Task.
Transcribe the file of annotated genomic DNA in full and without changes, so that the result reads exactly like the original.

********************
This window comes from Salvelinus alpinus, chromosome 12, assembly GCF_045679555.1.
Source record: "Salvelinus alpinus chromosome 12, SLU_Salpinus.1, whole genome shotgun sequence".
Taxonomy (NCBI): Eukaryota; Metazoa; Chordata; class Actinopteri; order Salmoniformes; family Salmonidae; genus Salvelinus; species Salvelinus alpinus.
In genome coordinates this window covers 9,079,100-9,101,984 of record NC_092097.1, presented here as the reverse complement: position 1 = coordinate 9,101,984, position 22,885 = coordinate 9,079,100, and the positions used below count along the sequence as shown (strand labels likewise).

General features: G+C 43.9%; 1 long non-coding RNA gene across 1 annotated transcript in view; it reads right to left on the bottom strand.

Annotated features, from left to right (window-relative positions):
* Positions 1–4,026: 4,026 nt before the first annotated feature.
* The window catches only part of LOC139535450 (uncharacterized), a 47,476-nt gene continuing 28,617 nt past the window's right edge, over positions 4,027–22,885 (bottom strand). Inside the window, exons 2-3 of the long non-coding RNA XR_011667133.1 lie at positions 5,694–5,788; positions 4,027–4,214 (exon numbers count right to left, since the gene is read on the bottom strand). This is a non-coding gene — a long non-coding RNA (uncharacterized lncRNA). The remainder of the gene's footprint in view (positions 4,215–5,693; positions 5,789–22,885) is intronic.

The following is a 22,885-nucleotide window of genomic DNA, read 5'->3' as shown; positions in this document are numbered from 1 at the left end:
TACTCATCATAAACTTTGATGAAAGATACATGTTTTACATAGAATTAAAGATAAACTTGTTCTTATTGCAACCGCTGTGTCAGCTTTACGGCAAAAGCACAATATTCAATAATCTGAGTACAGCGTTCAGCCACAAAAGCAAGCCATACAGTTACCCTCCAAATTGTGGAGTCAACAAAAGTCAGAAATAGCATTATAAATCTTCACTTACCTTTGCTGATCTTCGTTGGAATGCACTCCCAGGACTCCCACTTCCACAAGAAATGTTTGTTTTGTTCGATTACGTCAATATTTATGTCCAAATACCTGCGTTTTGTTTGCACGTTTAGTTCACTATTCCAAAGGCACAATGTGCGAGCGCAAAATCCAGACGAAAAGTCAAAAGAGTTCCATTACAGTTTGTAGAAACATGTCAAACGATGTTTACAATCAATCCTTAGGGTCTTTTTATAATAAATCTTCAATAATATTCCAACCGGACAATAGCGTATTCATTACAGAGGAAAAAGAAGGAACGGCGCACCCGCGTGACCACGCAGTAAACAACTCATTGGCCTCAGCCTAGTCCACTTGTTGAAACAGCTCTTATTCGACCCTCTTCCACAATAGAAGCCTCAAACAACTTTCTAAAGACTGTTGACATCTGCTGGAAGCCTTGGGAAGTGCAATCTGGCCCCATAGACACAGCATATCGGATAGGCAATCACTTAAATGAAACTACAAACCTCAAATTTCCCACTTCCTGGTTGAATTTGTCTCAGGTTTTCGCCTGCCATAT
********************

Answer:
This window comes from Salvelinus alpinus, chromosome 12, assembly GCF_045679555.1.
Source record: "Salvelinus alpinus chromosome 12, SLU_Salpinus.1, whole genome shotgun sequence".
Taxonomy (NCBI): Eukaryota; Metazoa; Chordata; class Actinopteri; order Salmoniformes; family Salmonidae; genus Salvelinus; species Salvelinus alpinus.
In genome coordinates this window covers 9,079,100-9,101,984 of record NC_092097.1, presented here as the reverse complement: position 1 = coordinate 9,101,984, position 22,885 = coordinate 9,079,100, and the positions used below count along the sequence as shown (strand labels likewise).

General features: G+C 43.9%; 1 long non-coding RNA gene across 1 annotated transcript in view; it reads right to left on the bottom strand.

Annotated features, from left to right (window-relative positions):
* Positions 1–4,026: 4,026 nt before the first annotated feature.
* The window catches only part of LOC139535450 (uncharacterized), a 47,476-nt gene continuing 28,617 nt past the window's right edge, over positions 4,027–22,885 (bottom strand). Inside the window, exons 2-3 of the long non-coding RNA XR_011667133.1 lie at positions 5,694–5,788; positions 4,027–4,214 (exon numbers count right to left, since the gene is read on the bottom strand). This is a non-coding gene — a long non-coding RNA (uncharacterized lncRNA). The remainder of the gene's footprint in view (positions 4,215–5,693; positions 5,789–22,885) is intronic.

The following is a 22,885-nucleotide window of genomic DNA, read 5'->3' as shown; positions in this document are numbered from 1 at the left end:
TACTCATCATAAACTTTGATGAAAGATACATGTTTTACATAGAATTAAAGATAAACTTGTTCTTATTGCAACCGCTGTGTCAGCTTTACGGCAAAAGCACAATATTCAATAATCTGAGTACAGCGTTCAGCCACAAAAGCAAGCCATACAGTTACCCTCCAAATTGTGGAGTCAACAAAAGTCAGAAATAGCATTATAAATCTTCACTTACCTTTGCTGATCTTCGTTGGAATGCACTCCCAGGACTCCCACTTCCACAAGAAATGTTTGTTTTGTTCGATTACGTCAATATTTATGTCCAAATACCTGCGTTTTGTTTGCACGTTTAGTTCACTATTCCAAAGGCACAATGTGCGAGCGCAAAATCCAGACGAAAAGTCAAAAGAGTTCCATTACAGTTTGTAGAAACATGTCAAACGATGTTTACAATCAATCCTTAGGGTCTTTTTATAATAAATCTTCAATAATATTCCAACCGGACAATAGCGTATTCATTACAGAGGAAAAAGAAGGAACGGCGCACCCGCGTGACCACGCAGTAAACAACTCATTGGCCTCAGCCTAGTCCACTTGTTGAAACAGCTCTTATTCGACCCTCTTCCACAATAGAAGCCTCAAACAACTTTCTAAAGACTGTTGACATCTGCTGGAAGCCTTGGGAAGTGCAATCTGGCCCCATAGACACAGCATATCGGATAGGCAATCACTTAAATGAAACTACAAACCTCAAATTTCCCACTTCCTGGTTGAATTTGTCTCAGGTTTTCGCCTGCCATAT